DDD and Aggregates

I started reading Eric Evans’ book Domain Driven Design.  (Seemed like one of those foundation books you have to have read if you want to be a certain type of developer)  I decided to give it a go after I got about halfway through the “Domain Driven Design Quickly” pdf – it seemed interesting enough that I wanted to have a go at the real thing.

Anyway, one thing it talks about is Aggregates… basically, a tree of dependent objects that don’t mean anything alone-like line items to an order, as opposed to a customer that is an entity that has meaning by itself.  I guess I haven’t explored things enough yet, but I’m thinking abouton something I’m looking at-I’ve got something like an order, and something like a line item.  There should be no separate repository for the line item.  However, in practice you may need to deal with the line item by itself, for instance the “edit the line item” screen on a website.  In a desktop app, you’d pull out the line item w/ roder, keep that around, and then save when the editing’s done.  However with this web scenatio, you come back from the editing screen and have… some IDs.  Sure, you may have selected the line item from the order… but as the web is stateless, you don’t have your order and order item all ready to update, you’ve got to rebuild that and apply the changes before a saving.  So, you’d pull out that line item from the repository *via the ID*. Or if you prefer, pull out the order via its ID, then iterate through its line items and pick out the relevant line item from the line item collection by ID.. also messy-you preserve the aggregate idea since there’s now no repository for  line items, but you’ve got iteration, and worse, a domain-level usage of picking by ID, which feels like bleed-through.  But you really need the order and the order item, so you can make your changes and then save.  Uh, I guess you can put them in your session, but that just seems even worse than either of the above options due to unreliability.  But maybe that’s me being pessemistic.  anyway, is there a clean way do deal with this?  Or at least a generally agreed-upon lesser evil?


6 Responses to “DDD and Aggregates”

  1. MotoWilliams says:

    Did you ever come to a solution on this topic? I’m in the same situation at the moment.

  2. ajepst says:

    Take this all with a grain of salt, since I haven’t gotten to finishing the book and am not sure what Evans says on the matter, but I’ve considered this a bit since I originally wrote this post. Upon looking at this post later, I think that if it’s valid to edit a line item truly by itself, maybe that line item is an aggregate. If not, it really should probably be done through the order. I don’t think you can get away from the LineItemID usage at least a bit (as that’s all you have at the web level), but I think working with it through the Order is the lesser evil. You can pass both the OrderID and LineItemID in the URL-this could be very nice with a REST format (maybe /orders/15/lines/3/ ) Then you might have a method on Order that takes a line ID and iterates for the matching child in the collection of lines. It’s a little weird to work with the ID at all, but I think it’s the best compromise. In this case, LineItem really IS a child of Order-you’ll always go through the Order page first to go to the LineItem page, so you’ll already have the ID, just stick it in the URL. And if do you find yourself working with LineItems when you don’t have the Order handy, maybe LineItem is an aggregate root.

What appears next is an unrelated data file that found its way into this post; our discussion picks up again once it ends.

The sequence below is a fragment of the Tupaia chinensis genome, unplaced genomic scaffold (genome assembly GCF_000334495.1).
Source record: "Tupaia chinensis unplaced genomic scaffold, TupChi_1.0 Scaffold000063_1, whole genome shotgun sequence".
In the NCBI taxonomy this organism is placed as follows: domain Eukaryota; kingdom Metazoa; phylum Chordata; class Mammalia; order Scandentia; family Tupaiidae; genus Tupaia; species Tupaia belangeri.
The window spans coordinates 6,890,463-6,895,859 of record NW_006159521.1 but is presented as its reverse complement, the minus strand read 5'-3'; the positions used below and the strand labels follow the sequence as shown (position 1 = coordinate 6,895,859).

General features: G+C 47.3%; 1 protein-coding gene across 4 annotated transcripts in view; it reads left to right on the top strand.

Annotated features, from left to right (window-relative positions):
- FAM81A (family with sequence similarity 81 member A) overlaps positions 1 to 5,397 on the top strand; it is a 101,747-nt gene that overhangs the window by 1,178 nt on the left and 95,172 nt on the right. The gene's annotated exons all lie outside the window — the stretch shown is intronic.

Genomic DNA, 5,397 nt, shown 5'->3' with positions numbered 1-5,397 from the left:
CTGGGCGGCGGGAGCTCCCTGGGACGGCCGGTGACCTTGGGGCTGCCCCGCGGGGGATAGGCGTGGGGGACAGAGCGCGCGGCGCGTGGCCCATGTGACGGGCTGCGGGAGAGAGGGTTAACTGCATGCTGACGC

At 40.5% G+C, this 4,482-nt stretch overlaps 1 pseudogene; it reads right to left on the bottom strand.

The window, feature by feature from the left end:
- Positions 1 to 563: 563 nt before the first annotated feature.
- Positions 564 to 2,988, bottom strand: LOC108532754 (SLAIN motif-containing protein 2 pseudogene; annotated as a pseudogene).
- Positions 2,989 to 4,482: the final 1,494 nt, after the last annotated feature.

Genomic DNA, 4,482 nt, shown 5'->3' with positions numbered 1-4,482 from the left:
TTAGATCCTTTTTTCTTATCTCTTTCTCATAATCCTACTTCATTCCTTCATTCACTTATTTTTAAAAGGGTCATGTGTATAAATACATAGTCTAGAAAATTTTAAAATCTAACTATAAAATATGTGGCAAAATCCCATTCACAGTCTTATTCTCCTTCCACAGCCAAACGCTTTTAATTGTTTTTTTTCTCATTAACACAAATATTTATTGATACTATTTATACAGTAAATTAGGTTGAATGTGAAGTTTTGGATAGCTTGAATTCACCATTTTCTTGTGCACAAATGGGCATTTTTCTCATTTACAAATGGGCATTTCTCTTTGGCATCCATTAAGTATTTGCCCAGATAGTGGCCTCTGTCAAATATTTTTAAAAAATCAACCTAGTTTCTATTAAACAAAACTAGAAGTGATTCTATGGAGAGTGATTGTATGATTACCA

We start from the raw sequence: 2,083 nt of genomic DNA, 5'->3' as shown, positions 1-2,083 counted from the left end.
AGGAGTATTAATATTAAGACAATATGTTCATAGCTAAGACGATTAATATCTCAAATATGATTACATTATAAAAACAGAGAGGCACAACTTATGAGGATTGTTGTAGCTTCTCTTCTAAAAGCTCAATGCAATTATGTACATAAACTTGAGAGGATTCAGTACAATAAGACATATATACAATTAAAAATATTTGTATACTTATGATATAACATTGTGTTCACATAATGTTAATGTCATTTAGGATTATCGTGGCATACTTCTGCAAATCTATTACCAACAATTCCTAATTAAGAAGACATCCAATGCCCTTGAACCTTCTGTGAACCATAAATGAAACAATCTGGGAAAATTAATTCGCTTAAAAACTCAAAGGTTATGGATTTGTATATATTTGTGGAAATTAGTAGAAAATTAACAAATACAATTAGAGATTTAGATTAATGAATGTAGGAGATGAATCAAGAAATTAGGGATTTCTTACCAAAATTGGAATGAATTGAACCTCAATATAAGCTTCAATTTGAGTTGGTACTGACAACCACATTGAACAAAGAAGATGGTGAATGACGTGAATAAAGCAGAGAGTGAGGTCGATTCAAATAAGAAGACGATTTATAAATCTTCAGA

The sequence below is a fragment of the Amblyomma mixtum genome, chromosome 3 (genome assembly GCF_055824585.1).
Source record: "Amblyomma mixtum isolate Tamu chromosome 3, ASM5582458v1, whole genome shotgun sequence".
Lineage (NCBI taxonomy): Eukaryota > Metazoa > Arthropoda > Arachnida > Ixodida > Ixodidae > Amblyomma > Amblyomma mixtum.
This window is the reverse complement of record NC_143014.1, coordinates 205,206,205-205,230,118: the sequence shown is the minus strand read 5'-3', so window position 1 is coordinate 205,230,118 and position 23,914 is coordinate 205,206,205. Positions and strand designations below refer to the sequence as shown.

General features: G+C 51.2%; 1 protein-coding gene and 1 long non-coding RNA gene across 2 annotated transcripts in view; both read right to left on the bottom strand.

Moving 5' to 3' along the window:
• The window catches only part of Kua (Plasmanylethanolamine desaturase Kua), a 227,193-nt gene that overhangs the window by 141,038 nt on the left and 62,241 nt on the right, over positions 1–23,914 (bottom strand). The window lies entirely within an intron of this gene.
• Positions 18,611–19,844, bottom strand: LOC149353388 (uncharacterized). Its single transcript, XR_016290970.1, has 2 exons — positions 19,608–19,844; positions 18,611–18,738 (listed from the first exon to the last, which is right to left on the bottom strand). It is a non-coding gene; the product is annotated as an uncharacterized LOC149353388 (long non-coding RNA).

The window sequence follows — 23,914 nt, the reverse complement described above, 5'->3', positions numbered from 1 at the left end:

3. Jake says:

    Why do you need to “edit the line item” through an Order? LineItem should be an value object which means you do not need to change it. LineItem is a part of an Order so when you “edit the line item”, you don’t edit the item itself you edit the Order.
    If you meant “edit the line item” as an admin, who needs to have line item info up-to-date, it’s an Entity not a value object. but this time we’re talking about different context. Entity and Value objects are determined in the context.

  4. ajepst says:

    Jake, I’m certainly not an expert on DDD, it’s something I’m feeling my way through, and I’m probably misinterpreting things here and there. I agree that the wording of saying you edit the order, not the line item is probably better. Interesting point about Entity and Value objects being determined in the context-I’ll have to think about that.

  5. Greg Young says:

    “However, in practice you may need to deal with the line item by itself, for instance the “edit the line item” screen on a website.”

    I think this is the crux of the issue. Do you actually know this? Aggregates are built up around invariants and where consistency boundaries lie. Very often editing a line item requires the entire order in order to validate whether the update to the line item is acceptable (consider a maximum total amount for an order or that you can only order x count of items that are on sale within the same order)



  6. Everything depends on the specifics of a project, but…the following sounds reasonable to me.

    Line Item should be a Value Object, it should have no identity outside of the Order that it belongs to, therefore it should not have it’s own repository. It should be impossible to simply load edit and save changes to a line item without the Order knowing about it.

    In fact being a value object Line Items should be immutable. What you really want to do is replace an existing line item with a different line item. That “replace” is an operation that should happen at the Order level.

Leave a Reply

This blog is kept spam free by WP-SpamFree.